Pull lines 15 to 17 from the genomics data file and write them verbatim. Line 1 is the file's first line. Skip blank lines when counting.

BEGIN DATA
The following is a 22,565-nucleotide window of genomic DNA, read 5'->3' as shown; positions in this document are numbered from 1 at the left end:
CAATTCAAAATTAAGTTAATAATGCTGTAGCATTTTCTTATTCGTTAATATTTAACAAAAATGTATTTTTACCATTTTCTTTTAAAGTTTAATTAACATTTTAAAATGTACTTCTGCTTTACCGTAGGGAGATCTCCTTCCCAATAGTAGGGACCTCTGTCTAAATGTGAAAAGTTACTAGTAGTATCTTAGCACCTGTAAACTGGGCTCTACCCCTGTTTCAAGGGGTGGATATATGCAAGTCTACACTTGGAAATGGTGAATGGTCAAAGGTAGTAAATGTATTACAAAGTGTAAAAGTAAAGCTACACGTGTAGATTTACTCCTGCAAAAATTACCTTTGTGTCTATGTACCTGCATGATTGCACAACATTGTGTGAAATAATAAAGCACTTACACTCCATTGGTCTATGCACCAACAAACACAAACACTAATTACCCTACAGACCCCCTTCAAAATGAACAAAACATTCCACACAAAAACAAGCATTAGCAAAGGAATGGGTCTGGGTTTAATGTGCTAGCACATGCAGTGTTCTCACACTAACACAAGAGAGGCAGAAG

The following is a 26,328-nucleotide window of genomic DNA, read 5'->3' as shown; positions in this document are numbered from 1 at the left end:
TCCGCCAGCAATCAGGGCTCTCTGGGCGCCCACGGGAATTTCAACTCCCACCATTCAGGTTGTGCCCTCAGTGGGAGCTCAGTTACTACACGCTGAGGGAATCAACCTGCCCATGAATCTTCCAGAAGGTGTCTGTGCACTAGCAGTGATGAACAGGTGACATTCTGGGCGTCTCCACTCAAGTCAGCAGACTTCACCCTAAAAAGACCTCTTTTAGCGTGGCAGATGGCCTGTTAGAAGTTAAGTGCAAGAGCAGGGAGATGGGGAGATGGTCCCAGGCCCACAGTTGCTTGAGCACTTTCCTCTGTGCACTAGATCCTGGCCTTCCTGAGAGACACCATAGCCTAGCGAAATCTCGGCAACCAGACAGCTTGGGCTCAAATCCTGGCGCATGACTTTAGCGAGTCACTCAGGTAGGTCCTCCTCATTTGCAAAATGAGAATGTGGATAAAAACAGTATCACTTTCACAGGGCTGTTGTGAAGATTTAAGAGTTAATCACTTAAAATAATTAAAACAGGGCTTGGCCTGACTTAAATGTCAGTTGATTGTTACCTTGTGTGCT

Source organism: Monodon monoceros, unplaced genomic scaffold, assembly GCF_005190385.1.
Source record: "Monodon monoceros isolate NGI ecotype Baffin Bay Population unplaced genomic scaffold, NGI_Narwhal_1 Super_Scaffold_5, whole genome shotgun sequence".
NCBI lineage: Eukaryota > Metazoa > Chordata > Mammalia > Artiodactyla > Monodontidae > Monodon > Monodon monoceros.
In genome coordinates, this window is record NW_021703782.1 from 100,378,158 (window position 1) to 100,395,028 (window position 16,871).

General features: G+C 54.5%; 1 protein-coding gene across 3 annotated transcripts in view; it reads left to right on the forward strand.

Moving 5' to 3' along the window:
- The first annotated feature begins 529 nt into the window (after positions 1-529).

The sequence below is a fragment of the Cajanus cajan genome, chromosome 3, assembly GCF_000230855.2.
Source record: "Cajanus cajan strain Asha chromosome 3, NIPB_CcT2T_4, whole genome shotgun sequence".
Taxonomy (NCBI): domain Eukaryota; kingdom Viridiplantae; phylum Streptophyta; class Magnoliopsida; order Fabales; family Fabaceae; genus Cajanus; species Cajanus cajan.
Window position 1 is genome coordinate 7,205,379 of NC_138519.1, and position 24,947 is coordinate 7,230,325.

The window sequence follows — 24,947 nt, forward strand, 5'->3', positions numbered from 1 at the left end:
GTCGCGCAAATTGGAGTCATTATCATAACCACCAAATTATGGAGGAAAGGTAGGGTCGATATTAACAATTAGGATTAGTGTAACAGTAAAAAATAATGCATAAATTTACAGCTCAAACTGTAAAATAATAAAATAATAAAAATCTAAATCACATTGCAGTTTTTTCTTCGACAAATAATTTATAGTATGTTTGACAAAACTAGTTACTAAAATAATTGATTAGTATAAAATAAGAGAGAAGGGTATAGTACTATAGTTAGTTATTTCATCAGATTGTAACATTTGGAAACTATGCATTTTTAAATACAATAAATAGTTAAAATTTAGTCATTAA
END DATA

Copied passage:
Window position 1 is genome coordinate 7,205,379 of NC_138519.1, and position 24,947 is coordinate 7,230,325.

The window sequence follows — 24,947 nt, forward strand, 5'->3', positions numbered from 1 at the left end:
GTCGCGCAAATTGGAGTCATTATCATAACCACCAAATTATGGAGGAAAGGTAGGGTCGATATTAACAATTAGGATTAGTGTAACAGTAAAAAATAATGCATAAATTTACAGCTCAAACTGTAAAATAATAAAATAATAAAAATCTAAATCACATTGCAGTTTTTTCTTCGACAAATAATTTATAGTATGTTTGACAAAACTAGTTACTAAAATAATTGATTAGTATAAAATAAGAGAGAAGGGTATAGTACTATAGTTAGTTATTTCATCAGATTGTAACATTTGGAAACTATGCATTTTTAAATACAATAAATAGTTAAAATTTAGTCATTAA